It’s an odd film which is at times dark and disturbing but Eamonn’s skill as a director means it’s totally engaging and the humor is devilishly black. Visually, I’m Fine Thanks is amazing. I love the colors that are used and I’m particularly fond of the way the lines buzz on screen with every frame.

Recently Eamonn has become an animation director at the wonderful Studio AKA and his graduate film Left is currently doing the rounds at film festivals. You can check out a short but brilliant trailer for it online here.

Philip Kennedy

November 29, 2012 / By

RIP Austin Peralta

Austin Peralta

Austin Peralta, son of Stacy Peralta, passed away at the age of 22 last week. Peralta’s star was on the ascent with several full lengths and innumerable live performances. Even his collaborations at such a tender age were the stuff of jazz dreams. Chick Corea, Robert Glasper, Flea and Frank Ocean have all paid their tributes and now is our time as well.

Last year on the site we celebrated his Brainfeeder release Endless Planets. In February 2011 I took my then-girlfriend, a classically trained piano player, and some of my closest friends to the album release party in Eagle Rock, Los Angeles. It was a true Brainfeeder party, a motley assortment of LA’s young weirdos and music-obsessed. You can listen to that concert in its entirety in the Soundcloud player above. It contains his hallmarks: untamed expressiveness and music theory hung, drawn, and quartered. After the concert me and the lady had a conversation.

“I don’t get it.” She said.
“What do you mean?”
“He plays out of rhythm, out of the key, changes tempos. I was never taught to do anything like that.”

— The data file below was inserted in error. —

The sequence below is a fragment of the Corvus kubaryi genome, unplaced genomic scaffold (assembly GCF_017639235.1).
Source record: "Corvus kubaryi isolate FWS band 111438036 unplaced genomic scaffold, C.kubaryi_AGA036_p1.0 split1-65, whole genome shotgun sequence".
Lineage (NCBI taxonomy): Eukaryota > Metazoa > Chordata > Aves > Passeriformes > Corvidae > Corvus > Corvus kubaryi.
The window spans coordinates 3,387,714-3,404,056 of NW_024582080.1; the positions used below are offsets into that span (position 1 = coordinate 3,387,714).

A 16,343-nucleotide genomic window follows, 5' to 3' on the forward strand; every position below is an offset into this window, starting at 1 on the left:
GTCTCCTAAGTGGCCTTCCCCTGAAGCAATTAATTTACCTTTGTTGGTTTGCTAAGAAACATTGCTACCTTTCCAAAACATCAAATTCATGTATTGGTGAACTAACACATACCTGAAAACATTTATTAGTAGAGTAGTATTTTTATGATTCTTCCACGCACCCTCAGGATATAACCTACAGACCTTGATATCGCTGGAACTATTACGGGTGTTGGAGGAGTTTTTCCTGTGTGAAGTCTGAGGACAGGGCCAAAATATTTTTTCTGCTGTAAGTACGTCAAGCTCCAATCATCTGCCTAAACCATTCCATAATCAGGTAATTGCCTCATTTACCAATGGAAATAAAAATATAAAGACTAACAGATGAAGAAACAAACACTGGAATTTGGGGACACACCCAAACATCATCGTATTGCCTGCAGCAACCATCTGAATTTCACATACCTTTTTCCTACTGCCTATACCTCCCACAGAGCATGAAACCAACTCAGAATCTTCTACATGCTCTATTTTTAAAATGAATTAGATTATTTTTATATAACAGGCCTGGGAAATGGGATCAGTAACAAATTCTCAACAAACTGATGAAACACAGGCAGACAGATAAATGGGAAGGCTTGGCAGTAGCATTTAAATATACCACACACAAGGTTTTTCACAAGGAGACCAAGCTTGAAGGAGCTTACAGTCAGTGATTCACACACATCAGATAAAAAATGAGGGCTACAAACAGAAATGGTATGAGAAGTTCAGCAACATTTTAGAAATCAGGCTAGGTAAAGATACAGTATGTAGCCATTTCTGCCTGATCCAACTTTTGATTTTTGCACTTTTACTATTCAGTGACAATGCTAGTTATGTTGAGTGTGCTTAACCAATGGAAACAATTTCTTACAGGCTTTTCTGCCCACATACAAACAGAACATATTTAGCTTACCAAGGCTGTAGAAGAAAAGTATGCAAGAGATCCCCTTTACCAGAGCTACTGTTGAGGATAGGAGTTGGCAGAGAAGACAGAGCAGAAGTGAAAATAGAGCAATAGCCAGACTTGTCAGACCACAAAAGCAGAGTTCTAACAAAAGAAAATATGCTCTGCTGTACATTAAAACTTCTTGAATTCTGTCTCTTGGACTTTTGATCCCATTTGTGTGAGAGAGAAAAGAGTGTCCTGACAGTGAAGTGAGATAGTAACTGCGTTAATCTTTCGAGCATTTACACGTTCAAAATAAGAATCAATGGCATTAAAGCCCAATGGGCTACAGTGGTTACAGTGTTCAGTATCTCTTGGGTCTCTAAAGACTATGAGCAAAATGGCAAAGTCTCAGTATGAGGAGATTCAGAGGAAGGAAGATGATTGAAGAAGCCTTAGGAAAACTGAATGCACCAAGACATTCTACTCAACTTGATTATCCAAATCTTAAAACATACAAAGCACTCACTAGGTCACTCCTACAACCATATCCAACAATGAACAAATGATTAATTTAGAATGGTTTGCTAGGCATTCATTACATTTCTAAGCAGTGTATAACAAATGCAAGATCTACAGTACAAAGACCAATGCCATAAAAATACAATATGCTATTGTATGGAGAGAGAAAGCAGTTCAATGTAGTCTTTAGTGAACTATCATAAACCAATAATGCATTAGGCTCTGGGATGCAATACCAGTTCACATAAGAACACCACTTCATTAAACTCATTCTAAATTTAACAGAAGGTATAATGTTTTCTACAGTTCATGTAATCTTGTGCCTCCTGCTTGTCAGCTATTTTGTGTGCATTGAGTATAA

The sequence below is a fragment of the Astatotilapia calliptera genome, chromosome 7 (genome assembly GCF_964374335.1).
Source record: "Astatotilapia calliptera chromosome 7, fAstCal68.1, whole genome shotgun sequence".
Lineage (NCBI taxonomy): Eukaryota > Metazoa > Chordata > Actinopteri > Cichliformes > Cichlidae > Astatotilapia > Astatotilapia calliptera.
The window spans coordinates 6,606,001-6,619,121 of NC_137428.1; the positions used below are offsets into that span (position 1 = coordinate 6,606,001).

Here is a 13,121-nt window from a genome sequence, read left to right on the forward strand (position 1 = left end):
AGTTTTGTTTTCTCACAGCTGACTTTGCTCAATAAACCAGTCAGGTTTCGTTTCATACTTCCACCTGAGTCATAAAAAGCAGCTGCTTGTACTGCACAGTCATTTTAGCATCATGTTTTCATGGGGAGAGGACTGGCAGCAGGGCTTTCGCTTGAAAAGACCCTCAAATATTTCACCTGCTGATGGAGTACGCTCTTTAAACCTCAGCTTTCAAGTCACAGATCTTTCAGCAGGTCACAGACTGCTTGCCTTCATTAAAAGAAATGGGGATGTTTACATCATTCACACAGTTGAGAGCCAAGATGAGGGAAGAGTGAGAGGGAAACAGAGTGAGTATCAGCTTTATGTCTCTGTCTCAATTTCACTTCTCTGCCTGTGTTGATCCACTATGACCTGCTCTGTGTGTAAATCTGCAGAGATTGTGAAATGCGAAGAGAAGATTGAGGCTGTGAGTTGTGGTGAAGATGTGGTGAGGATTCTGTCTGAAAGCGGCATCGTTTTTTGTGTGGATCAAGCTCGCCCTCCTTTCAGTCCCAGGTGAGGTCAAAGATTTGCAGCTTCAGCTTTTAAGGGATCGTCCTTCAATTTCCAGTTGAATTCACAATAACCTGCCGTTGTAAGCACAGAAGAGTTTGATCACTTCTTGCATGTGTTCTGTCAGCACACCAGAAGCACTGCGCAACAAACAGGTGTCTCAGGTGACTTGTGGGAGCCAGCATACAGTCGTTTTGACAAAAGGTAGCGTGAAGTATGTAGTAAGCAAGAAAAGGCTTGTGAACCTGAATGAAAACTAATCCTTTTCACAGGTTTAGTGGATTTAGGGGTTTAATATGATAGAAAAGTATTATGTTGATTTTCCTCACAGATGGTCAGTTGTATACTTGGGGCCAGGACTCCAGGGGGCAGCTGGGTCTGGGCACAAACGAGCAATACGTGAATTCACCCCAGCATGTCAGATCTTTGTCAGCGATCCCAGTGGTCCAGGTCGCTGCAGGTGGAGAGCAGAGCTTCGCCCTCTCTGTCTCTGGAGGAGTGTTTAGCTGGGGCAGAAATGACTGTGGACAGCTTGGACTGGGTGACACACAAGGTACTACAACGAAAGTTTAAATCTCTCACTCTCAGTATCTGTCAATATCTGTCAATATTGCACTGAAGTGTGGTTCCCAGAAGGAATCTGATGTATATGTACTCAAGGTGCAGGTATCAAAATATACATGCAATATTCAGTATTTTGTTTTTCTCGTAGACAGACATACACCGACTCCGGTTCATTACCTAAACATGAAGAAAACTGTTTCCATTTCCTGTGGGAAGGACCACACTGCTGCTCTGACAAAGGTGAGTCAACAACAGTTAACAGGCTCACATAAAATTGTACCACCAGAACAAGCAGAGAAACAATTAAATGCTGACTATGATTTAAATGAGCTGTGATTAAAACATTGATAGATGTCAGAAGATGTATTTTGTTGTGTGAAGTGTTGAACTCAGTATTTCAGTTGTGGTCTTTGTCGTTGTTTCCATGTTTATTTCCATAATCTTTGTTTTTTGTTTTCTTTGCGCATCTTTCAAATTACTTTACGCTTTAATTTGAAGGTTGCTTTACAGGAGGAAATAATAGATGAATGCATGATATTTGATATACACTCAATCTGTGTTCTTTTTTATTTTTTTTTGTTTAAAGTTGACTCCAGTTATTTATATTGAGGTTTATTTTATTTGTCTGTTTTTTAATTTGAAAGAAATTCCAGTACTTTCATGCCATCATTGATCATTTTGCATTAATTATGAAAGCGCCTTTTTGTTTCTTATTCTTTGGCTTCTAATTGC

“But it makes sense, right? Even when he is off the deep end, he’s still in the water.”
“Yes it makes sense.”
“That’s jazz, B. It’s not supposed to make sense until it has to, wants to, or simply does. And even then, you have to trust it will find a resolution, like all music.”

Maybe that was Peralta’s biggest gift: his technical prowess and theoretical mind were soldered into his motherboard like few other musicians. Some guys have the chops, others have the theory. He had both. His modal recognition (in simple terms, playing different scales with the musical key) on the keyboard made sense into nonsense and back again. He could collaborate with anybody, from Flying Lotus to Teebs to the jazz greats, an essential link to the past and future of jazz. This is what we are missing. This is what we will miss.

Alec Rojas

November 28, 2012 / By

The Desktop Wallpaper Project featuring Trevor Tarczynski

Trevor Tarczynski - iPhone, iPad, Desktop Wallpaper

Trevor Tarczynski

I’ve been in a super colorful mindset lately, the more cracked out the better. So obviously today’s wallpaper fits my vibe to a tee. It was created by Trevor Tarczynski, a Los Angeles based designer who’s known around town for designing some of the best show posters. For his wallpaper he took the lyrics from a song he loves, in this case the Beach Boys song I Just Wasn’t Made for These Times, and the styled them to look like the calligraphic work of Mouneer Al Shaarani. The line above says, “I guess I just wasn’t made for these times,” a lyric I’ve always thought was so incredibly poetic. It’s also pretty cool how he did the background.

The wavy effect was achieved by spraying water onto my monitor and taking some photos then work in Photoshop. I’m really happy with the results. A soft prismatic and psychedelic yet digital vibe.

A big thanks to Trevor for such a beautiful wallpaper. Check back next Wednesday for another great background.

Bobby Solomon

November 28, 2012 / By